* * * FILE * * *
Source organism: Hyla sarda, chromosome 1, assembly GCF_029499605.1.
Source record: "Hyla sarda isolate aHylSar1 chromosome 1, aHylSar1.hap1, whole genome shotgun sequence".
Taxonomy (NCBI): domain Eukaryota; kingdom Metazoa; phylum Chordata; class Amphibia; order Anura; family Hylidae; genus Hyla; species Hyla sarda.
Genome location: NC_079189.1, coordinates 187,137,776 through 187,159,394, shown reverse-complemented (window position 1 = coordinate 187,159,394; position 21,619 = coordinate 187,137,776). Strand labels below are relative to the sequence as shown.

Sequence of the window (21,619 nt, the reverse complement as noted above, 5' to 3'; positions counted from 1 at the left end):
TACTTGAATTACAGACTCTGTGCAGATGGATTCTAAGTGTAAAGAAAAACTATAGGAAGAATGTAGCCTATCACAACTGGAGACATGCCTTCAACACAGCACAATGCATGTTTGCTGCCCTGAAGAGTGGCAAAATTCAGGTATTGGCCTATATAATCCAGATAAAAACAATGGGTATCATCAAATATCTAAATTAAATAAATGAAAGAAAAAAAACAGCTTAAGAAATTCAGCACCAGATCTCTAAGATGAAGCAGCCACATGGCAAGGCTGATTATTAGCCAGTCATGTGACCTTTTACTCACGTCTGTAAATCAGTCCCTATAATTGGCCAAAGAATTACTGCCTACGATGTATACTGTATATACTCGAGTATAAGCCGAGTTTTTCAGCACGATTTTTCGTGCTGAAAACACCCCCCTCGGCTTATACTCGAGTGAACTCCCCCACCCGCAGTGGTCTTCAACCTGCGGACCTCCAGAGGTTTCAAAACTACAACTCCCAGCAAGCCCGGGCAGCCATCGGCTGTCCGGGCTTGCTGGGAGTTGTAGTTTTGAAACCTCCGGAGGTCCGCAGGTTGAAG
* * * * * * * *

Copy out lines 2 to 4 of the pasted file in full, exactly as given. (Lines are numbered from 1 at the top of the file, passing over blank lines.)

Source record: "Hyla sarda isolate aHylSar1 chromosome 1, aHylSar1.hap1, whole genome shotgun sequence".
Taxonomy (NCBI): domain Eukaryota; kingdom Metazoa; phylum Chordata; class Amphibia; order Anura; family Hylidae; genus Hyla; species Hyla sarda.
Genome location: NC_079189.1, coordinates 187,137,776 through 187,159,394, shown reverse-complemented (window position 1 = coordinate 187,159,394; position 21,619 = coordinate 187,137,776). Strand labels below are relative to the sequence as shown.